Celebrate Black Music Month



June marks one of my favorite times of the year, African-American Music Appreciation Month. Created by President Jimmy Carter in 1979 this month seeks to celebrate African-American contributions to American Culture. Originally called  Black Music Appreciation Month, President Barack Obama on May 30,2013 renamed the observance. He proclaimed:
"For centuries, African-American music has lifted the voices of those whose poetry is born from struggle. As generations of slaves toiled in the most brutal of conditions, they joined their voices in faithful chords that both captured the depths of their sorrow and wove visions of a brighter day. At a time when dance floors were divided, rhythm and blues and rock and roll helped bring us together. And as activists marched for their civil rights, they faced hatred with song. Theirs was a movement with a soundtrack -- spirituals that fed their souls and protest songs that sharpened their desire to right the great wrongs of their time.

The influence of African-American artists resounds each day through symphony halls, church sanctuaries, music studios, and vast areas. It fills us with inspiration and calls us to action. This month, as we honor the history of African-American music, let it continue to give us hope and carry us forward -- as one people and one Nation."

If this doesn't inspire you to celebrate (seriously, why wouldn't you), here is five more reasons why you should.

1. There's more to learn about African-American music other than Hip-Hop.

Don't get me wrong, I am a 90s Hip-Hop fanatic and proud of it!! I was blessed to be raised by a father and mother who taught me the meaning of REAL music. Before the inception of Hip-Hop when Parliament-Funkadelic reigned supreme all the way to the Slums of Shaolin. ‪However, for those who consistently associate African-Americans to this genre I highly advise you to look at other genres that African-Americans reigned before its existence. For example, Jazz, Folk, Reggae, Soul, Do-wop, Funk, Disco and Rock-N-Roll to name a few. You'd be surprised to know that many Hip-Hop records sample from these eras in black music.

2. I don't care how immerse you may be in "black" music, there's more to discover (I literally can't emphasize this enough).

That's right, you don't know all you claim to know and it doesn't hurt to discover! The beauty about history is it allows us to make connections to one's story. Everything that surrounds us is history. When it comes to black music as a proud African-American I continue to discover new sounds. This year I recently discovered the late Odetta Holmes, A Folk singer and civil rights activist who was an important figure in the revival of American Folk Music. Although, not a Folk fan,  her songs  helped me to discover the beginnings of socio-political black music.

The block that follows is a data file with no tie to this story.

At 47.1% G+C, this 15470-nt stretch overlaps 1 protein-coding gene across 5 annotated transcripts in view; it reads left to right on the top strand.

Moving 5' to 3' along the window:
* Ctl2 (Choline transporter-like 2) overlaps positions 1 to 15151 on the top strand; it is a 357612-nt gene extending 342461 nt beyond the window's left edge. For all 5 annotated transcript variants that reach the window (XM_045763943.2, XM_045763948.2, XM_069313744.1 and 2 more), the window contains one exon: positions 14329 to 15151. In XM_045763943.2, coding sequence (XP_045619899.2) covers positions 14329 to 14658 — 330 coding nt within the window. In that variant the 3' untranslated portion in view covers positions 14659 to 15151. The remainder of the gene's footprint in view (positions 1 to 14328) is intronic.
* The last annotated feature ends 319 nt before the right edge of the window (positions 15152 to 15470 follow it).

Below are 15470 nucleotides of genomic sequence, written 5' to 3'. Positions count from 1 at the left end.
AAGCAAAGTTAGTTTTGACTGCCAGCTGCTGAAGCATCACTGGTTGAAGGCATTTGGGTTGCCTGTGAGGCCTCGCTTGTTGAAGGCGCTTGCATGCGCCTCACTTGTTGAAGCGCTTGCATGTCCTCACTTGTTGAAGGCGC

3. Quality over Quantity

I know many individuals of my parents era who believe "the sound" of black music is dying. To be honest, there were many during the birth of Hip-Hop (no matter how good it may sound to me lol) who felt the same way then. Their arguments always tend to surround the idea that quality has disappeared. I have to agree. The men don't sing for the love of a woman the way the generations before then used to. The artistic individuality no longer is of A Tribe or Digital Planets. In fact, it's as if individuality doesn't exist at all. We can blame this generation, however, it's equally as important to blame the system that set them up to be this way.

By all means don't let lack of "quality" in today's music discourage you from finding gems. Soundcloud and Black and Sexy TV have become blessings to my musical needs.

4. The music can teach you things about Black History you've probably never paid attention to.

Anybody who knows me knows  Tupac is my number one artist of all time. He taught me about the War on Drugs, Police Brutality, and Mass Incarceration at the age of 9 through theses lyrics:

"Instead of War on Poverty, they got a War on Drugs so the police can bother me"

"The penitentiary's packed, and it's filled with blacks"

"Without a cop harassing me, searching me
Then asking my identity, hands up throw me against the wall"

It's strange when you start listening to music to understand what the lyrical meaning. At 9, I met THE CONSCIOUS.

5. In order to understand the movement of today, we must go back.

It's simple. If we don't understand where we came from, we won't know where we're going. Why do you think we haven't made it there yet?

Are you motivated to celebrate? To be honest, I celebrate 365 but in the month of June especially!! Go listen to something!